Whew. So my system wasn't demon possessed...just capacitor plagued.

Now what?

I discussed the issue at work with my crack team of fellow IT shop experts and got some great tips: 1) get a new PSU or, 2) get a new case and PSU.

Still thinking finding a non-standard PSU for this system would be an issue, I investigated looking into a new case (Option 2). This would likely boost the air-flow and I would be able to secure a standard ATX PSU inside.

So, more research. The Shuttle main boards use what is known as a flex-ATX system board design. Simplifying a bit, system boards commonly come in AXT, micro-ATX and flex-ATX sizes (bigger to smaller). Turns out a flex-ATX system board will use the same mounting points as a micro-ATX board in most all cases. Sweet!

So I started doing research, but kept noticing a problem where the holes were lining up on the Shuttle flex-ATX board and the micro-ATX cases. What gives?

Eventually I found the site form that had a PDF document showing the actual industry specs on case mount points for the different systems.

Turns out that Shuttle has orientated it's board outputs on the long/narrow end of their flex-ATX board and not the short/wide side as most industry standards have for the flex-ATX boards.

So...if I got a new case, I would have to be very careful and do some serious mods to get the board mounted. Not a great option.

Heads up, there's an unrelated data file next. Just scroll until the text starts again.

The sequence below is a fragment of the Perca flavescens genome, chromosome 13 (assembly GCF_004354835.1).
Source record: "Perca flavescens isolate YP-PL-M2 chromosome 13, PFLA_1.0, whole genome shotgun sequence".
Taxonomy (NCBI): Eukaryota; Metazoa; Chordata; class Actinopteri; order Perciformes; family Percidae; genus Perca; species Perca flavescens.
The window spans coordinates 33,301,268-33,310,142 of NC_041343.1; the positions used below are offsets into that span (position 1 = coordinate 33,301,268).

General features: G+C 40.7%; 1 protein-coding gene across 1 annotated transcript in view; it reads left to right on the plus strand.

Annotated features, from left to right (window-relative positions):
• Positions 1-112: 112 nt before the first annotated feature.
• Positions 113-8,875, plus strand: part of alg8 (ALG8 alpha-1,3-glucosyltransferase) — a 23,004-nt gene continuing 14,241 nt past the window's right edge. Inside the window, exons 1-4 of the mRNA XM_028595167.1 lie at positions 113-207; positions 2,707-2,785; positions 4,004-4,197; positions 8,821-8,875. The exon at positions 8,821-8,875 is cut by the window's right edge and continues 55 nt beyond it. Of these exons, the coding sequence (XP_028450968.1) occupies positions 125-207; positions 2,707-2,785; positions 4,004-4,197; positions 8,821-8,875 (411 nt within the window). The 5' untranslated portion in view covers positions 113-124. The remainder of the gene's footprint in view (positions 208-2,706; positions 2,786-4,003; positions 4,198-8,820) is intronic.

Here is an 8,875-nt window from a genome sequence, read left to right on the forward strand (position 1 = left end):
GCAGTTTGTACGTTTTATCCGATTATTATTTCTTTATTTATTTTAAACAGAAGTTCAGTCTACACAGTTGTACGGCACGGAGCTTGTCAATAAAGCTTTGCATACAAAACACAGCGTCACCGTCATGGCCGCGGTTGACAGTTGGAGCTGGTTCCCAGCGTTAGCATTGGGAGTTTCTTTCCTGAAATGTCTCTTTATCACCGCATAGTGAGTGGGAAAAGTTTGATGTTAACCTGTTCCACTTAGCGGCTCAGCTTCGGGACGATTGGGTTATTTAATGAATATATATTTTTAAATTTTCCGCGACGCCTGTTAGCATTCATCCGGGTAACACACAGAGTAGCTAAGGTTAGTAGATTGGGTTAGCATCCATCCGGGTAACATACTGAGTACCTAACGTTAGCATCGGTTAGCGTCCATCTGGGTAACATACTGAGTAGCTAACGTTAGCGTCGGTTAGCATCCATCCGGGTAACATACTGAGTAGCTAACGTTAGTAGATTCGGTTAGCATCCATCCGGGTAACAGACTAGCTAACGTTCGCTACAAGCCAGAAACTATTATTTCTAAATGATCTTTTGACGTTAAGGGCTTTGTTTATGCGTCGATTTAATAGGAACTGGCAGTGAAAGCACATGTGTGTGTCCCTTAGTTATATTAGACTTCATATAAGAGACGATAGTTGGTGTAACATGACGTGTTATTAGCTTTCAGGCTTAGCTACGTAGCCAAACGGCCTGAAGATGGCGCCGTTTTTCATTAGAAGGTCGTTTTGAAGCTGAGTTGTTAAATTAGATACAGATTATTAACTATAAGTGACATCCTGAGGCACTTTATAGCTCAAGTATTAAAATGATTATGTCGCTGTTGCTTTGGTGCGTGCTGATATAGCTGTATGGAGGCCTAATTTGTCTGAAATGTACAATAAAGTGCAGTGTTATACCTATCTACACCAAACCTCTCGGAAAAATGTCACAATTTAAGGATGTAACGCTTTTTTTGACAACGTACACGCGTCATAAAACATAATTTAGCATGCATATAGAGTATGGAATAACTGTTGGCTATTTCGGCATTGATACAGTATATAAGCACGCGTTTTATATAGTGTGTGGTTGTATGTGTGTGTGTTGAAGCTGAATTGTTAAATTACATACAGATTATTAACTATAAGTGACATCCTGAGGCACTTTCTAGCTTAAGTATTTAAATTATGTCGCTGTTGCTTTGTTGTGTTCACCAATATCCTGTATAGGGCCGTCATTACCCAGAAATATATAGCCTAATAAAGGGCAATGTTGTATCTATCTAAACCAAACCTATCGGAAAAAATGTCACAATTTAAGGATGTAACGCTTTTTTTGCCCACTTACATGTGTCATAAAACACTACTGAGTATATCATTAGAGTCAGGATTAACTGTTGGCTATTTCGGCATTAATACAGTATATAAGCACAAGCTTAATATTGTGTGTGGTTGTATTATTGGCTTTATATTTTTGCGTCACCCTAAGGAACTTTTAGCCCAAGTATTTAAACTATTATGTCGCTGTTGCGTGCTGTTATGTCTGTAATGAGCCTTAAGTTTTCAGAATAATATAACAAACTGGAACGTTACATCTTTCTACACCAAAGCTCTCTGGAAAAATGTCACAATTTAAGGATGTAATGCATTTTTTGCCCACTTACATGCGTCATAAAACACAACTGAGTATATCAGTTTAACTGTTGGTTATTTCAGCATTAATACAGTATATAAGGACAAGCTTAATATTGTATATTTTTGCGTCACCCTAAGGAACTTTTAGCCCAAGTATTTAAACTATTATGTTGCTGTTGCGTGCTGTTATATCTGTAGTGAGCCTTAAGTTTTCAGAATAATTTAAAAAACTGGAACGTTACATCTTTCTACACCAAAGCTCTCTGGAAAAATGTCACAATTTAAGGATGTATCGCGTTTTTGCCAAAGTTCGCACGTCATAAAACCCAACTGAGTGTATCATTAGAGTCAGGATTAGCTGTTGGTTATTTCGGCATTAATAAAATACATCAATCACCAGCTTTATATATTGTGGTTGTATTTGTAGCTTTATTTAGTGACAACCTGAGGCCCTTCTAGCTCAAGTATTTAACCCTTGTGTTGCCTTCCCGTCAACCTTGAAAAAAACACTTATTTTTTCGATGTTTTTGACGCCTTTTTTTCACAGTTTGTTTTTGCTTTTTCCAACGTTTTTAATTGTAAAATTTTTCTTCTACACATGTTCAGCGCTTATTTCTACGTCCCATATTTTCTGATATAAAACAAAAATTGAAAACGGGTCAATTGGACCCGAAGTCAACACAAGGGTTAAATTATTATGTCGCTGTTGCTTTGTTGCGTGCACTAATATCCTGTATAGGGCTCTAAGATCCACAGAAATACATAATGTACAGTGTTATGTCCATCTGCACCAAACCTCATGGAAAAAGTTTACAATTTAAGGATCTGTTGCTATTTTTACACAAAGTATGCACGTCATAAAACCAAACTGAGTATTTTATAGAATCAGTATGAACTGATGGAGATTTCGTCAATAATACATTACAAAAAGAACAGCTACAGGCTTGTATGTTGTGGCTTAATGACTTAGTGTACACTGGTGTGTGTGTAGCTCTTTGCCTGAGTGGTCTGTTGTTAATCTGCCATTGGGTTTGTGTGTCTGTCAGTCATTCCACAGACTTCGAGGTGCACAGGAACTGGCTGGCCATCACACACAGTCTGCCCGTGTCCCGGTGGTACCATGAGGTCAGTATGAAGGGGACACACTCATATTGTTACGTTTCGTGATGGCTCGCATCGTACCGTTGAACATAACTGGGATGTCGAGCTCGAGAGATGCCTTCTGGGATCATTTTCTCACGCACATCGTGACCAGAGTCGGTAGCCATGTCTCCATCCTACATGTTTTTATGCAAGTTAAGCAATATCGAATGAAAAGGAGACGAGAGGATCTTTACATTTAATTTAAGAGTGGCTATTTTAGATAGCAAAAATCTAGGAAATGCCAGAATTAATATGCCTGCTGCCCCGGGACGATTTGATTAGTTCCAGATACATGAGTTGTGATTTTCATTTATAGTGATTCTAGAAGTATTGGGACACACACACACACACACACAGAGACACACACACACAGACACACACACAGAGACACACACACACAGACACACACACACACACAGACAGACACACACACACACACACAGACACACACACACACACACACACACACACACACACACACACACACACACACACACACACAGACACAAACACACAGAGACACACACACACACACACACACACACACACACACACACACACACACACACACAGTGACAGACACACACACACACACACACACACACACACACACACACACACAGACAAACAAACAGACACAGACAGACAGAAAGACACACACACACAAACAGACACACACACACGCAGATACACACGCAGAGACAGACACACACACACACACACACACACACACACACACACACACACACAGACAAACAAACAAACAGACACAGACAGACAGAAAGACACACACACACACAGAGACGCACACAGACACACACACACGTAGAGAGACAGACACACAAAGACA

Back to Option One.

I found lots of good links like this one on XoxideForums on picking out a quality PSU. But the problem was that a standard ATX PSU just doesn't fit in a Shuttle case.

That left me with the real possibility of getting my system up and running again, but looking like a Franken-computer. No thanks just yet. Though this poor bloke took a number of great pictures of the Shuttle SK41G power issue that mirror my experience perfectly (text in Japanese)!

More searching...

Finally I came across the Web retailer Power-On. Imagine my delight when I found they offered a full range of non-standard replacement PSU's including those for Shuttle flex-ATX PSU-using systems like mine! And they are based in good old Missouri, USA!

I reviewed the choices and found I had an option for either the replacement 200 watt unit like I had, or I could go with a 250 watt unit....Hmmmm.

I instantly decided on the 250 watt unit so I could have the extra headroom on power.